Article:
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World Europe 16 Jun 2019 Rich donors pledged ...

Rich donors pledged millions for Notre Dame, didn’t pay a cent

AP
Published Jun 16, 2019, 1:38 pm IST
Updated Jun 16, 2019, 1:38 pm IST
No money has been seen, according to Finot, as donors wait to see how the reconstruction plans progress and fight it out over contracts.
Almost $1 billion was promised by some of France’s richest and most powerful families and companies, some of whom sought to outbid each other, in the hours and days after the inferno. (Photo: AFP)
 Almost $1 billion was promised by some of France’s richest and most powerful families and companies, some of whom sought to outbid each other, in the hours and days after the inferno. (Photo: AFP)

Paris: The billionaire French donors who publicly promised flashy donations totalling hundreds of millions to rebuild Notre Dame have not yet paid a penny towards the restoration of the French national monument, according to church and business officials.

Instead, it’s been mainly American and French citizens, via charitable foundations at Notre Dame, that have footed the bills and paid salaries for the up to 150 workers employed by the cathedral since the April 15 fire that devastated the cathedral’s roof and caused its masterpiece spire to collapse. This month they are handing over the first payment for the cathedral’s reconstruction of 3.6 million euros ($4 million).

 

“The big donors haven’t paid. Not a cent,” said Andre Finot, senior press official at Notre Dame. “They want to know what exactly their money is being spent on and if they agree to it before they hand it over, and not just to pay employees’ salaries.”

Almost $1 billion was promised by some of France’s richest and most powerful families and companies, some of whom sought to outbid each other, in the hours and days after the inferno. It prompted criticism that the donations were as much about the vanity of the donors wishing to be immortalised in the edifice’s fabled stones than the preservation of church heritage.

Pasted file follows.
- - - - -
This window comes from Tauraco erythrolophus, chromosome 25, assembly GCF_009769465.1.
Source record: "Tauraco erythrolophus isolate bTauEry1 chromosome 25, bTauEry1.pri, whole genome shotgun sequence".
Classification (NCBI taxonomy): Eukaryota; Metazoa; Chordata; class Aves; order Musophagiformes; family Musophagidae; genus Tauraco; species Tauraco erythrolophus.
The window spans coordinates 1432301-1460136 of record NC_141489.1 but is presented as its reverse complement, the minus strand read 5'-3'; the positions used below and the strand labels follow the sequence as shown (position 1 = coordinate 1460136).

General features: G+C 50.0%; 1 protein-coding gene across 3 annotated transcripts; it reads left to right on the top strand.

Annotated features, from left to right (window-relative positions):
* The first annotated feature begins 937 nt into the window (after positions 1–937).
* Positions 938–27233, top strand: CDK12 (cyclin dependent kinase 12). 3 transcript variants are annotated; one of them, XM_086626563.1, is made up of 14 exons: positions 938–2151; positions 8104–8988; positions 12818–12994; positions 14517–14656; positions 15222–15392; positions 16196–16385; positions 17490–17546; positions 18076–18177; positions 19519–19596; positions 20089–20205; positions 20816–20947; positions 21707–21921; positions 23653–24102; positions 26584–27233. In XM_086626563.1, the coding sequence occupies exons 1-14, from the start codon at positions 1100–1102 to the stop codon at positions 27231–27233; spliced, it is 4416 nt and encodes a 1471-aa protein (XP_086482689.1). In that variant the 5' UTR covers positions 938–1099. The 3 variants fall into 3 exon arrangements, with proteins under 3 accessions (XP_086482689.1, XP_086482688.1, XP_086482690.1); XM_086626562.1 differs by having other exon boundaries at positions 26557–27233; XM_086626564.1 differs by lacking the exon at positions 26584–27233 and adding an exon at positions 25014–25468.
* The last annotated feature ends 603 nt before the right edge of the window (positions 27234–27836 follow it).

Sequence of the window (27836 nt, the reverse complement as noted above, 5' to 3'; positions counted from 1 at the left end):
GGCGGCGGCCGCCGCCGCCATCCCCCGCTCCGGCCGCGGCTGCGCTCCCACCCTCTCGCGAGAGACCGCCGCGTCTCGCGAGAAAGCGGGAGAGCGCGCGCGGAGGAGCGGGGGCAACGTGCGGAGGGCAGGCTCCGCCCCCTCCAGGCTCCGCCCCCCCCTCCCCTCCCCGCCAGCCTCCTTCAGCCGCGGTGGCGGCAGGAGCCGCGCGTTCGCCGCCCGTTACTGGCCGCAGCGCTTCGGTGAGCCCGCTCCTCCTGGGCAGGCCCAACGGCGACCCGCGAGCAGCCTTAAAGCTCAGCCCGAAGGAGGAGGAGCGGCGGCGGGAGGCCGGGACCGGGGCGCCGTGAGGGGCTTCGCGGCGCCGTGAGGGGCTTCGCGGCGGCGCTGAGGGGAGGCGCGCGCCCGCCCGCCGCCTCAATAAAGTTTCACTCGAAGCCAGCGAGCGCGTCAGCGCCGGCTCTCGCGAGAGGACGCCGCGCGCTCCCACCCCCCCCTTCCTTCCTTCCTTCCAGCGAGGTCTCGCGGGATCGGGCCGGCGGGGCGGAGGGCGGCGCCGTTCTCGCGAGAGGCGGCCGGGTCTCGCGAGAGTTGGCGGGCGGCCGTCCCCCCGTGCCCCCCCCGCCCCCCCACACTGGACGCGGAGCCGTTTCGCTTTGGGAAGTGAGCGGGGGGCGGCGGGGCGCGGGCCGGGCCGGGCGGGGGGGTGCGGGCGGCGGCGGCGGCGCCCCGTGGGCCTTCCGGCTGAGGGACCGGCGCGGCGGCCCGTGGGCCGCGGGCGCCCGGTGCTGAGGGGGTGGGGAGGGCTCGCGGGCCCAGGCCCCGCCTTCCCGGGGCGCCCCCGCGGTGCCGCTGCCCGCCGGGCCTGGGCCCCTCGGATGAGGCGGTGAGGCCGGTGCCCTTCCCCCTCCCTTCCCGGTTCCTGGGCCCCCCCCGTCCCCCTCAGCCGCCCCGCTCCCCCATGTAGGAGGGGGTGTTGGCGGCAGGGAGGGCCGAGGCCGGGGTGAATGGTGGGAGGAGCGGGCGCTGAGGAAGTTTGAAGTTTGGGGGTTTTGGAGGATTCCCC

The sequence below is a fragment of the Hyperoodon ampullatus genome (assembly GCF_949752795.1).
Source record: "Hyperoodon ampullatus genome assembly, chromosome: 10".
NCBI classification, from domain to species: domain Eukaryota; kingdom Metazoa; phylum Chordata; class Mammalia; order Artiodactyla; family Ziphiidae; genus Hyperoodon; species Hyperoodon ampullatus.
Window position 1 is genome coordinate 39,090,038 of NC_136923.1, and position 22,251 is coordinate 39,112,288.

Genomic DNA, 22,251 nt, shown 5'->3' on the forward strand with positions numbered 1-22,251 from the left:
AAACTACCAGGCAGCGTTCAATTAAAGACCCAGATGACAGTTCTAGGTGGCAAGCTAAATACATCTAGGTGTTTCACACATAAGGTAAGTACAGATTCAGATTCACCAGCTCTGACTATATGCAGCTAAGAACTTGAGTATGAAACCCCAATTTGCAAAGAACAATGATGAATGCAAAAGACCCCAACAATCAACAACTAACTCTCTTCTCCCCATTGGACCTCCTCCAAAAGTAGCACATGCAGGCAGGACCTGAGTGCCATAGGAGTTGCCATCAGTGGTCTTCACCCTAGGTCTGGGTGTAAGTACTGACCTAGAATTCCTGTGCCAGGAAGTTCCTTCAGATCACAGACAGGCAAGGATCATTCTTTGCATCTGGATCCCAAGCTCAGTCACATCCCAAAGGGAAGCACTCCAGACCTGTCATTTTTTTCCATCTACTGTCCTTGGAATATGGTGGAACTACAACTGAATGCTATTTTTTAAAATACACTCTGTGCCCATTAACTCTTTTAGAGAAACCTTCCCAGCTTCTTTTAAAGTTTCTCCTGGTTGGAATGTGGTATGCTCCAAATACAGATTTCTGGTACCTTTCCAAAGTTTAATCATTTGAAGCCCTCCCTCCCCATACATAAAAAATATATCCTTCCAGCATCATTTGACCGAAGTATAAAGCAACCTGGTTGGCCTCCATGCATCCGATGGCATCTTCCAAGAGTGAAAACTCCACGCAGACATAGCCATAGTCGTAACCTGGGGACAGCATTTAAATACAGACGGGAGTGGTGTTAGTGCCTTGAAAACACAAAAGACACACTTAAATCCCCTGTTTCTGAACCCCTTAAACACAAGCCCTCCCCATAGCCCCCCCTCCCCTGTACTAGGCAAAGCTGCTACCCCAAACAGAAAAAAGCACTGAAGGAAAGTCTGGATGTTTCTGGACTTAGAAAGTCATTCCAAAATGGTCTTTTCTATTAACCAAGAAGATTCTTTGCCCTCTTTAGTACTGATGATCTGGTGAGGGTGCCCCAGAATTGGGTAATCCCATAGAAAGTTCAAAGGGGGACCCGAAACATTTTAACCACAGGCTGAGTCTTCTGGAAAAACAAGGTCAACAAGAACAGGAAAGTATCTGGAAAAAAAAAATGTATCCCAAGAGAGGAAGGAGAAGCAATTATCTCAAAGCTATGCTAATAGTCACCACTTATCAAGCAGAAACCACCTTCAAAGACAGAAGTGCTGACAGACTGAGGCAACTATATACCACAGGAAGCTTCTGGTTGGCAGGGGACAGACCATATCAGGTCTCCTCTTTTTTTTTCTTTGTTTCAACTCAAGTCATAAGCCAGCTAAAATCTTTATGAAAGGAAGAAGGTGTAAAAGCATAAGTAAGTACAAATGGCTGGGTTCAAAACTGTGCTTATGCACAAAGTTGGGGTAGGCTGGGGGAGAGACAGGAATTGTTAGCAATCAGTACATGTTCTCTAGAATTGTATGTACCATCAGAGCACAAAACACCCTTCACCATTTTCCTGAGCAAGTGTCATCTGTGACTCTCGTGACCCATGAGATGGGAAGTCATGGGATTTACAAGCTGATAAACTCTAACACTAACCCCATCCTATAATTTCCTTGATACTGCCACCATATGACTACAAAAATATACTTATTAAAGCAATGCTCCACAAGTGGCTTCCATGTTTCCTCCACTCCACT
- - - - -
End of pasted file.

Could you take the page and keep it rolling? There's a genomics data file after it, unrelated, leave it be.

Francois Pinault of Artemis, the parent company of Kering that owns Gucci and Saint Laurent, promised 100 million euros, while Patrick Pouyanne, CEO of French energy company Total, said his firm would match that figure. Bernard Arnault, CEO of luxury giant LVMH that owns Louis Vuitton and Dior, pledged 200 million euros, as did the Bettencourt Schueller Foundation of the L’Oreal fortune.

No money has been seen, according to Finot, as the donors wait to see how the reconstruction plans progress and fight it out over contracts. The reality on the ground is that work has been continuing around the clock for weeks and, with no legal financial mechanism in place to pay the workers, the cathedral has been reliant on the charity foundation.

The Friends of Notre-Dame de Paris president, Michel Picaud, estimates that 90% of the donations it has received have come from American donors.

The first check towards the rebuilding, accounting for the “first stage of restorations” according to Picaud, is currently being transferred by the foundation for a sum of 3.6 million euros. It includes funds from mainly small French donors, collected by the linked Notre-Dame Foundation.

A spokesperson for the Pinault Collection acknowledged that the Pinault family hadn’t yet handed over any money, blaming that on a delay in contracts. The LVMH Group and the Arnault family said that it would also be working with the Friends of Notre-Dame and that “the payments will be made as the work progresses”.

Total has pledged to pay its 100 million euros via the Heritage Foundation, whose Director General Celia Verot, confirmed the multinational company has not paid a penny yet and is waiting to see what the plans are and if they are in line with each company’s particular vision before they transfer the money.

While the clean-up and consolidation work currently underway is hugely important, it does not fit that description, said a foundation official, who wished to remain anonymous. It suggests the wealthy donors want their money to go toward long-lasting, immortalising structures and not on ephemeral, but equally vital, cleaning and securing of the site that also still poses a real health risk for Parisians.

The Bettencourt Schueller Foundation said it, too, hasn’t handed over the money because it wants to ensure its spent on causes that fit the foundation’s specific ethos — which supports craftsmanship in art.

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